English Feature #7-37495 Broadcast June 2, 2003
The Indian population of metropolitan Washington, D.C. has jumped from 38 thousand to almost 80 thousand in the last ten years. Numerous stores, restaurants and places of worship catering to these new Americans from India now dot the capital and its suburbs. Today on New American Voices a pandit or minister from one of the newest Hindu temples in the Washington area talks about his work and the community he serves.
Pandit Amar Nath Ji is the chief priest of the Rajdhani Mandir Temple in Northern Virginia, but he serves a much wider community, as well. Among his other roles is that of a spiritual advisor in two local hospitals, and chaplain to inmates in a nearby prison. He works with the public school education council, and is often invited to participate in inter-faith services. Minister Amar Nath says his various activities reflect the inclusiveness of his Hindu faith.
“I’m very open to all religions, whether Christianity, Muslims, Sikhism, anybody can come and we will tell them how we are doing the work in our religion. I perform not only Hindu weddings, I perform Sikh weddings, Buddhist weddings, Christian weddings, German weddings, Chinese weddings, and any type of religion, what anybody wants, any type of wedding or any type of prayer I can do for them.”
Minister Amar Nath came to the United States from India in 1986, after working as a spiritual counselor with the Indian Ministry of External Affairs in Afghanistan, Thailand, Laos, Singapore, Pakistan and Nepal. In the early 1980s, while stationed in the Indian embassy in Washington, he became concerned that the Hindus arriving in ever greater numbers to the Washington area needed more spiritual guidance.
“I was always thinking that I should do something for the immigrants, they should know something about their religion. So I am doing missionary work, and telling the people what is the meaning of the Hindu religion. My motive is to promote the religion in this country and take the people in the right direction.”
Minister Amar Nath says he has never accepted a penny for any of the services and prayers he performs. Luckily, he comes from a well-to-do family in India, which was able to support him in his work in the United States.
Now his four grown children contribute to the family’s living expenses. All of them have a university education and have embarked on promising careers here in the United States. One daughter, a computer engineer, now owns a business with her husband, another daughter is a manager with the McDonald fast-food chain, a third daughter is a physician. The youngest child, a son, is a computer scientist with a major defense contractor. Minister Amar Nath believes that it is the desire to give their children the opportunity to do well – as his have done – that brings immigrants from India to the United States.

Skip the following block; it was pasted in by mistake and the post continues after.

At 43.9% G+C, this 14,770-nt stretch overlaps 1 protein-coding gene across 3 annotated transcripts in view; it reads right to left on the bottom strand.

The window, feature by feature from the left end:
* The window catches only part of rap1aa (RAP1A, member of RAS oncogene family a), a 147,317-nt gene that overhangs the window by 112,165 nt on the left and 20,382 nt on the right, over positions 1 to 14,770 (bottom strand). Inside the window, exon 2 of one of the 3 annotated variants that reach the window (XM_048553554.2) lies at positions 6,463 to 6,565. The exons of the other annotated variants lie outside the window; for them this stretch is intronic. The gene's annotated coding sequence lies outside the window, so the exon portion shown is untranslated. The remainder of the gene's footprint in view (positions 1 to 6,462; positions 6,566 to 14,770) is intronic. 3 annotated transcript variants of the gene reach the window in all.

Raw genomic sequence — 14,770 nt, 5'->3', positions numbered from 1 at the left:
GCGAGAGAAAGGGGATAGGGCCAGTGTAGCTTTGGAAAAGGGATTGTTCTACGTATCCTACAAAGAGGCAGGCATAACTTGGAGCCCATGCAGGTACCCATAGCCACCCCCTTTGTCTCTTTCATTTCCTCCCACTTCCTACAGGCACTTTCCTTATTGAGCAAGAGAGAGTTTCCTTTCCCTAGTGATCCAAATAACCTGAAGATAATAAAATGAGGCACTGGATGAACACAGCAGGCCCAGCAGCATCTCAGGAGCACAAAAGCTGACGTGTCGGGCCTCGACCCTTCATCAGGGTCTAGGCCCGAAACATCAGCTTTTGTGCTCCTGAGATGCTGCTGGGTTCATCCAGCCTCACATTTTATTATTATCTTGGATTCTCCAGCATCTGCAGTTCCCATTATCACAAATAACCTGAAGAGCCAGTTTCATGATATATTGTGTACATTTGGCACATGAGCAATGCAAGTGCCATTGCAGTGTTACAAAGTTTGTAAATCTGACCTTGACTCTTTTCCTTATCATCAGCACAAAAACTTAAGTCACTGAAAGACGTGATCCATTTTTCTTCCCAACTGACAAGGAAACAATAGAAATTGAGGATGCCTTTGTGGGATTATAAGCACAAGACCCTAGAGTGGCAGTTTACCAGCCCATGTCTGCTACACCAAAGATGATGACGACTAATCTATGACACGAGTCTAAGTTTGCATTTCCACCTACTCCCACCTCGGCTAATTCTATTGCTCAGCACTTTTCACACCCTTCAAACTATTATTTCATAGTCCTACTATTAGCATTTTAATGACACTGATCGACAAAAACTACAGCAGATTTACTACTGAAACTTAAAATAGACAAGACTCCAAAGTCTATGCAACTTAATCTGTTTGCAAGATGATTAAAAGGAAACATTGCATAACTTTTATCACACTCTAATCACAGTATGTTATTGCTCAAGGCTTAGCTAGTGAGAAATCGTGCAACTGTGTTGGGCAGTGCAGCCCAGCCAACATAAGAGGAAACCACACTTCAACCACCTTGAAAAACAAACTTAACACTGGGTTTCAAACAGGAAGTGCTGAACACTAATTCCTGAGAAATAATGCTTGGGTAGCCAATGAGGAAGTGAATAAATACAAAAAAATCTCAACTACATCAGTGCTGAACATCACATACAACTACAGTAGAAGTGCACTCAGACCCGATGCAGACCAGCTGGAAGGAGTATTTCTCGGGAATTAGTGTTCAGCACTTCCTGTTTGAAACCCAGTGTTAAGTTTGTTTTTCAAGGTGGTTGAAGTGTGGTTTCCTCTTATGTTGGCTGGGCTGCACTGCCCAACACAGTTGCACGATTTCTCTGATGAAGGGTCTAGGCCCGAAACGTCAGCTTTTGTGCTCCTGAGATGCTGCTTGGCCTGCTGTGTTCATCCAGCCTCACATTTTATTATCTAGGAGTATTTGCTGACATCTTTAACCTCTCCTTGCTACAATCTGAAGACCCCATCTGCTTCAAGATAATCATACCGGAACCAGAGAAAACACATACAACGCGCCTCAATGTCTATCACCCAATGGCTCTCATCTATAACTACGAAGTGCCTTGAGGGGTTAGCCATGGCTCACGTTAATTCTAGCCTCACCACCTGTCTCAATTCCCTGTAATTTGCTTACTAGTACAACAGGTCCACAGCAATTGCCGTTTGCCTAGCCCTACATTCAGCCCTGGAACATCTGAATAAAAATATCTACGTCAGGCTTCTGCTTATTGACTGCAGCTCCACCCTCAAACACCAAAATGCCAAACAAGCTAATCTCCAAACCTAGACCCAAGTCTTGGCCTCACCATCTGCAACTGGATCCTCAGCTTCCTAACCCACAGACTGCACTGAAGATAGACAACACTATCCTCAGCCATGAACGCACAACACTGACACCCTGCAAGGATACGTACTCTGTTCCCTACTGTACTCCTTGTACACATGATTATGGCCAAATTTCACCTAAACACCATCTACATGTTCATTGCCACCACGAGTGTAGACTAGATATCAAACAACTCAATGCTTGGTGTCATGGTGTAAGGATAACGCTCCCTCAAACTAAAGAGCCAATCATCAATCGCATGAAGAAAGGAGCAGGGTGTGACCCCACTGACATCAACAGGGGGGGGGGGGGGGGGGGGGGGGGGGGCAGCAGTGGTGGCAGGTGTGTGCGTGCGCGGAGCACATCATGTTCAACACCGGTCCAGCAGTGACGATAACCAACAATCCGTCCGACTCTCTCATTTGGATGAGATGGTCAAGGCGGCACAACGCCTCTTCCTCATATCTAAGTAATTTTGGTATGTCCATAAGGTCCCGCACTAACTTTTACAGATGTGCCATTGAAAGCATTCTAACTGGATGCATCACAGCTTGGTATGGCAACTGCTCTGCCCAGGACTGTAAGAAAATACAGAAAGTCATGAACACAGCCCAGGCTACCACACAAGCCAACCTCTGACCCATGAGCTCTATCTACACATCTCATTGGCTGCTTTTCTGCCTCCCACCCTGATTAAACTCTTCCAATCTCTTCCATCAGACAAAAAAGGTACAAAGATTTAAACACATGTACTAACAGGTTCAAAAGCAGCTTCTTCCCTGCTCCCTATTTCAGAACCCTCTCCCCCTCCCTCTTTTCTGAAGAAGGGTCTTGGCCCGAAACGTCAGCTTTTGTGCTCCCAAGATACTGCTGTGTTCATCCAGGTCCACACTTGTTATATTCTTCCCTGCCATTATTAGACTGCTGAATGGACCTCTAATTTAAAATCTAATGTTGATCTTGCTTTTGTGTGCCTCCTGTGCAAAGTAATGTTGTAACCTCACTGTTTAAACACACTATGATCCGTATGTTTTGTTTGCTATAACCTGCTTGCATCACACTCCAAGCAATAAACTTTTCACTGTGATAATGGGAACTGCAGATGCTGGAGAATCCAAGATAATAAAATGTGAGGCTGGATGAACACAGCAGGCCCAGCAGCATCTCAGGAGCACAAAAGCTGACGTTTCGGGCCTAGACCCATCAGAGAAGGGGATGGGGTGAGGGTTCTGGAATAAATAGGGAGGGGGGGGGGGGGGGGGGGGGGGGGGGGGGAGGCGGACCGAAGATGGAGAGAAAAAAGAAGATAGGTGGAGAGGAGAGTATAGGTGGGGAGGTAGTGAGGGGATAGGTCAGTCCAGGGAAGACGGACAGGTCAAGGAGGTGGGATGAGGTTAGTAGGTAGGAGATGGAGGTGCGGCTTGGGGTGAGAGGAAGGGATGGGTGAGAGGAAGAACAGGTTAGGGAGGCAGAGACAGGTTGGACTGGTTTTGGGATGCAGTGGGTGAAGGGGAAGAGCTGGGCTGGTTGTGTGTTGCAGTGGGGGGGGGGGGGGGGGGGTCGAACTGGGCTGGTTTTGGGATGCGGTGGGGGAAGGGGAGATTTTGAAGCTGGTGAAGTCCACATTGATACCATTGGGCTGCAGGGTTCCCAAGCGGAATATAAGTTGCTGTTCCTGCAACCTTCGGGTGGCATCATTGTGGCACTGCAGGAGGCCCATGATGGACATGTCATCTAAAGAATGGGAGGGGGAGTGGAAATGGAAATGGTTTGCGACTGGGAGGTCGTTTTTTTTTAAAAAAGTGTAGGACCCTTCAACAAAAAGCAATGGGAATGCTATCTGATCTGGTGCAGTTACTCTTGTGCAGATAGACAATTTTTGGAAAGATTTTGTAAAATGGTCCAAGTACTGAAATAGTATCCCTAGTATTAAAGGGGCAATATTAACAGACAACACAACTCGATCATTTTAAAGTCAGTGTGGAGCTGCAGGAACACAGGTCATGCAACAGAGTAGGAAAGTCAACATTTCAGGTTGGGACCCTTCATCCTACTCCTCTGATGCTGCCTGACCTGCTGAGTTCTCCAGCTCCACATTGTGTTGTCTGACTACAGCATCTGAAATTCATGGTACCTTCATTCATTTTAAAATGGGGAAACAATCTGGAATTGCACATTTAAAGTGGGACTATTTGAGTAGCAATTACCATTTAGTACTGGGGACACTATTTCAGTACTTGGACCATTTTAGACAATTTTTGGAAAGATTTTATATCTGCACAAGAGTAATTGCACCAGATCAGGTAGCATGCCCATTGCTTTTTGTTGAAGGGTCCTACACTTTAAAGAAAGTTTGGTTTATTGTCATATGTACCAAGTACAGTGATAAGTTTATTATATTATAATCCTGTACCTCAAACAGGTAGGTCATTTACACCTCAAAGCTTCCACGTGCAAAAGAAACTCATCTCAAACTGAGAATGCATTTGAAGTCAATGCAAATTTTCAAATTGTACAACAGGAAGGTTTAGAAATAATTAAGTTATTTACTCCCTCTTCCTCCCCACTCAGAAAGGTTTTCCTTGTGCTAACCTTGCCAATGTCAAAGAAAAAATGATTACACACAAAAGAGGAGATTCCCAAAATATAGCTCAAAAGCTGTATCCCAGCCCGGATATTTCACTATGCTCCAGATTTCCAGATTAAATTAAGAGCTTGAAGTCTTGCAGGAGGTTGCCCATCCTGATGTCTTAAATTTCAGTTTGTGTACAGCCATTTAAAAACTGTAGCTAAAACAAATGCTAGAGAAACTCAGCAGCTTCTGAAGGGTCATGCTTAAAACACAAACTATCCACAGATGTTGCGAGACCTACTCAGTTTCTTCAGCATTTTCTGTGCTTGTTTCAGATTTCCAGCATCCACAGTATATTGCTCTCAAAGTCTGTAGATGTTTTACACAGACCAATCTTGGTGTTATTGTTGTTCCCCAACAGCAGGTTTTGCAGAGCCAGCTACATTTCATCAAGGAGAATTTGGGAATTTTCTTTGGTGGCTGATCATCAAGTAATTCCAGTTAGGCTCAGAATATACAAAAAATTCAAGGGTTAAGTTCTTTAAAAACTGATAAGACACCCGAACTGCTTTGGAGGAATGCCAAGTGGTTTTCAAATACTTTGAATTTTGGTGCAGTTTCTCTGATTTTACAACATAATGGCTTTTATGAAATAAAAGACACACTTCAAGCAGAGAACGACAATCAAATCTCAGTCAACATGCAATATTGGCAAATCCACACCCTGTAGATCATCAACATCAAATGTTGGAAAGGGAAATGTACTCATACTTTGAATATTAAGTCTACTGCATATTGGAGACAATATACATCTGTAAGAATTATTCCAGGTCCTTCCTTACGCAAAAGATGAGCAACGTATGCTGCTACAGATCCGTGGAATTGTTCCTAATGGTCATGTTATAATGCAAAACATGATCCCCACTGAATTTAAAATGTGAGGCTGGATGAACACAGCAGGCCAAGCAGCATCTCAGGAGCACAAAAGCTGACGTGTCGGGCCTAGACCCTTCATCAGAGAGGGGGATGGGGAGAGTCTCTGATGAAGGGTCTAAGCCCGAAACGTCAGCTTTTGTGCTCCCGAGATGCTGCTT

“First of all I can tell you, those persons who are coming to America, they are the cream of India. No ordinary person from India can afford to come because you know, our country is a little bit financially not stable. So it is but natural, everybody wants prosperity. In India, it is very, very difficult to get jobs, to get a proper education. All these luxuries, like refrigerator, television, car – they are not available to common man in India at all, so that is why for a better life people want to come to America.”
Many of the Indians immigrating to the Washington suburbs, particularly to Northern Virginia, are drawn by job openings in the information technology companies that have established headquarters there. Minister Amar Nath says that while earlier immigrants came mostly from the north of India, a large proportion of the newer members of his temple come from southern India and cities like Bangalore, where there is a thriving high-tech sector.
Minister Amar Nath worries that while pursuing their dreams and building careers in America, people can forget about their spiritual needs. To maintain a balance between their material and spiritual lives, Pandit Amar Nath says that he encourages people to think of prayer and meditation as a necessary part of everyday activities.
“You see, we always try to convince our devotees that they should pray every day. As it is very necessary for us to take a bath, to have food, to go for a walk, to go to work, then also it is very necessary for people to pray to God. In their own way.”
The Rajdhani Mandir temple, a quiet sanctuary of statues, flowers and barefoot worshippers, serves not only as a place for prayer and religious services, but as a community center as well. It organizes lectures, cultural and educational events. And it has special programs for children, to encourage the younger generation to hold on to the Hindu traditions of its elders even in the American environment.
“You see, the young generation is more toward the plays and picnics and other things, than to go to the temple. But after building this temple, we are having a great response from the children. They are coming and attending our functions. That’s why we are uplifting our children and immigrants and telling them they should be very comfortable about knowing about their religion.”
Amar Nath Ji, who has become an American citizen, himself comfortably combines both the religious Indian and the secular American elements of his life. A low, be-flowered Hindu altar graces a corner of the living room of his modest home in a leafy, middle-class suburb of Washington. Outside, the entrance to the home is decorated with two small American flags.